Thursday, 29 August 2013

Locking tips while developing network driver

Wireless Network driver is the most important part of any Access Point/Router. Some of the famous drivers are ath9k, ath5k, madwifi etc. One of the most important thing that one should understand while developing/modifying drivers is Locking mechanism.

Locking must be used to avoid race conditions. However if not used properly, it will lead to deadlock or crashes. The type of lock that one need to use mainly depends on the the execution context which will try to acquire the lock. Linux offers several types of locks to handle different scenarios. Here in this post I will cover few of them which are useful (or I have seen) in Network driver context. The following discussion assumes SMP architecture.

Locks in Linux

Locks offered by Linux can be broadly divided into two categories. They are -
  • Spinlock
  • Semaphore
Both the locks ensure that "only one process enters the critical section at any time". However with spinlock, a process has to wait (busy wait) in a loop until the lock is available. With semaphore, the process goes into sleep until the lock is available.  With Spinklock CPU cycles will be wasted as the process is kept busy and with Semaphore there is a chance that the process may sleep if the lock is not available immediately.  Hence it is a good approach to use spinlocks where the lock holding time is small or where sleeping is not allowed and use semaphore if sleeping is not a sin.

Execution Contexts and Locks

In Linux kernel, at driver level, mainly there are three types of execution contexts.  They are -
  • Interrupt context
  • Bottom half context (SoftIRQ, Tasklet)
  • Kernel/User Thread Context (workqueue, idle, IOCTL)
Interrupt handlers are executed in Interrupt context. One basic principle is that the interrupt handler should complete the execution quickly and  operations including sleeping, interaction with user space for data transfer or invoking scheduler should be avoided. Now coming back to our main topic, what kind of lock is best suited in interrupt context? Since interrupt handlers should not sleep, we should use Spinlocks in Interrupt context. In Linux, spin_lock, spin_lock_irq and spin_lock_irq_save can be used in interrupt context. The difference between spin_lock and spink_lock_irq is that the latter disables interrupts on the local processor. And spin_lock_irq_save saves current interrupt state along with disabling interrupts.

Bottom halves are like Interrupts. Hence all the restrictions mentioned above for interrupts are applicable to bottom halves also. Hence in bottom-half context also, Spinlocks should be used. In Linux, spin_lock and spin_lock_bh  can be used in bottom-half context. The difference between spin_lock and spink_lock_bh is that the latter  disables bottom-halves.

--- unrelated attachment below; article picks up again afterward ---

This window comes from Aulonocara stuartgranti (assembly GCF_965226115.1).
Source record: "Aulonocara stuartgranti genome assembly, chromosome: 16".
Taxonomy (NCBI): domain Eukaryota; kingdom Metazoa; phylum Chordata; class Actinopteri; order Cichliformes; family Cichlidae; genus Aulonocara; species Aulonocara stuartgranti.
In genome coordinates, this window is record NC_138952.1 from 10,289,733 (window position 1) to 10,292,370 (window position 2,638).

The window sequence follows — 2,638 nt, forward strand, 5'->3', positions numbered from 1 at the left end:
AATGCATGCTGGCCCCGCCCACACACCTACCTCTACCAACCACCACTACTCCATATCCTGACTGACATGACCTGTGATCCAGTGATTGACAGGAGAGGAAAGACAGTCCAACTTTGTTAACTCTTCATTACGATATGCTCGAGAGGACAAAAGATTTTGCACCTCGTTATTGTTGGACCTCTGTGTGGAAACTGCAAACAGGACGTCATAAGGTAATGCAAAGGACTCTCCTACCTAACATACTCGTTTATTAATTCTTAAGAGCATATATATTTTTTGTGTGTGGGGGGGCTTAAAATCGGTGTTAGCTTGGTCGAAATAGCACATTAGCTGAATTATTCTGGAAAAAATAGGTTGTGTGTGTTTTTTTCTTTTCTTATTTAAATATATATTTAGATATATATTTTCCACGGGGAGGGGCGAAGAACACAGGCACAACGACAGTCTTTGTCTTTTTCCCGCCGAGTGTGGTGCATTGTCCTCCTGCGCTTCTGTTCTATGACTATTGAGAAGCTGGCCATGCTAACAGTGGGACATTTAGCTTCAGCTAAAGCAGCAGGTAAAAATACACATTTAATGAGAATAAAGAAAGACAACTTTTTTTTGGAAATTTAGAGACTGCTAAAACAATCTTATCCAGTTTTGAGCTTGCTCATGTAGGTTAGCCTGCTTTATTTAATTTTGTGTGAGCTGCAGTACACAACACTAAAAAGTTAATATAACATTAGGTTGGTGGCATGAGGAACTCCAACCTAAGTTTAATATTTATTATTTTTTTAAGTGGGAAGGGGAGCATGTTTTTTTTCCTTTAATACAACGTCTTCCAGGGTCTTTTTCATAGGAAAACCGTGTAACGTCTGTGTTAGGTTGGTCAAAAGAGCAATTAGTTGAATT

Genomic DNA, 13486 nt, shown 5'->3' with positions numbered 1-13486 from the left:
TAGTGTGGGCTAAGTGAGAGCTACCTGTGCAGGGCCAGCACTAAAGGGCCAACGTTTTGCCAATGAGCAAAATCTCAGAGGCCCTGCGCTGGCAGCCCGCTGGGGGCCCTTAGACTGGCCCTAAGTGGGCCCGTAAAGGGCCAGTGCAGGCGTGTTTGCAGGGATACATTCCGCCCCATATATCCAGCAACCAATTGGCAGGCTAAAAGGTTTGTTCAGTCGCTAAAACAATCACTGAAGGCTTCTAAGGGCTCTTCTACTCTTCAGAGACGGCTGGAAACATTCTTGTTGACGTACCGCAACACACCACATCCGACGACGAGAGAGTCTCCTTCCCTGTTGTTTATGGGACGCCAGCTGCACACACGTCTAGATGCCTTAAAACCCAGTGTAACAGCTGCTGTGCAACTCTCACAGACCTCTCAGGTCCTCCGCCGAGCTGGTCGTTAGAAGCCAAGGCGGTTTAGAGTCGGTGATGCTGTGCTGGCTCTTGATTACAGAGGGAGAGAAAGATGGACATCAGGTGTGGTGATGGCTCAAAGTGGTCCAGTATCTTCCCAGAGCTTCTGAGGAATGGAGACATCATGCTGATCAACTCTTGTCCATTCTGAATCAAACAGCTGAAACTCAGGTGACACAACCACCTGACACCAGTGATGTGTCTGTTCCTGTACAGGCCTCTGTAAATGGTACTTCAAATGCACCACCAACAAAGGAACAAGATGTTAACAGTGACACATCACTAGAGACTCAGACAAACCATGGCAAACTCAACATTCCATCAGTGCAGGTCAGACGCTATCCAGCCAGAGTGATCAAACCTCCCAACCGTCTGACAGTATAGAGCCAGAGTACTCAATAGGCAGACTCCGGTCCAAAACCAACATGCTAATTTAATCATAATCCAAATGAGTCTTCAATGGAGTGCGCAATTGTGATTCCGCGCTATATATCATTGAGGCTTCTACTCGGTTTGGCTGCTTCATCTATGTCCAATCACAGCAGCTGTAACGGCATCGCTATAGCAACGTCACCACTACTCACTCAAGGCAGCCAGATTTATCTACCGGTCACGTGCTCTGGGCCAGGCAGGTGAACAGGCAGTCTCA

For Kernel/User Thread context, it is upto the requirement whether to go for semaphores or spinlocks. In general, if the lock holding time is less than the context switch time overhead, go with spinlocks. Otherwise go with semaphores.


Linux also offers more sophisticated locks like read-write semaphores and read-write spinlocks. For example, rwlock_t is a spinlock, which can be acquired in read or write modes. Any number of processes holding the read lock can enter the critical section. However write access is exclusive.

 

 Mixed contexts 

 

In the above section we discussed about locking under a particular execution context. Now it is time to enumerate the locks to be used when the critical section could be entered under different paths each with same or different execution contexts. I will try put these in the following table. Please note that, at any place you can use read-write variants (example rwlock_t) of the corresponding lock. It purely depends on the underlying scenario. However the following choices shall work fine.



Context x Context Interrupt Context Bottom Half Context Thread Context
Interrupt Context
spin_lock_irq_save 
spin_lock_irq_save

In this scenario you may use spin_lock in interrupt context  code but not  in bottom-half context code (unless interrupts are disabled by some other way)
spin_lock_irq_save

In this scenario you may use spin_lock in interrupt context  code but not  in Thread context code (unless interrupts are disabled by some other way)
Bottom Half Context
spin_lock_irq_save
In this scenario you may use spin_lock in interrupt context  code but not  in bottom-half context code (unless interrupts are disabled by some other way).

spin_lock_bh

spin_lock_bh 
 In this scenario you may use spin_lock in bottom-half context  code but not  in Thread context code.
Thread Context spin_lock_irq_save

In this scenario you may use spin_lock in interrupt context  code but not  in Thread context code (unless interrupts are disabled by some other way).
spin_lock_bh 
 In this scenario you may use spin_lock in bottom-half context  code but not  in Thread context code.
spin_lock or
semaphore. Purely depends on the scenario.

Some trivia

Need to remember the following points while designing locking solution.

1. When you acquire multiple locks, always unlock them in the reverse order of locking. Otherwise it may lead to deadlock
2. If the interrupt handler is re-entrant, before doing anything else, always disable the interrupt corresponding to the interrupt handler and enable it only at the end.
3. Never try to acquire a semaphore while holding a spinlock. That will lead to deadlocks.

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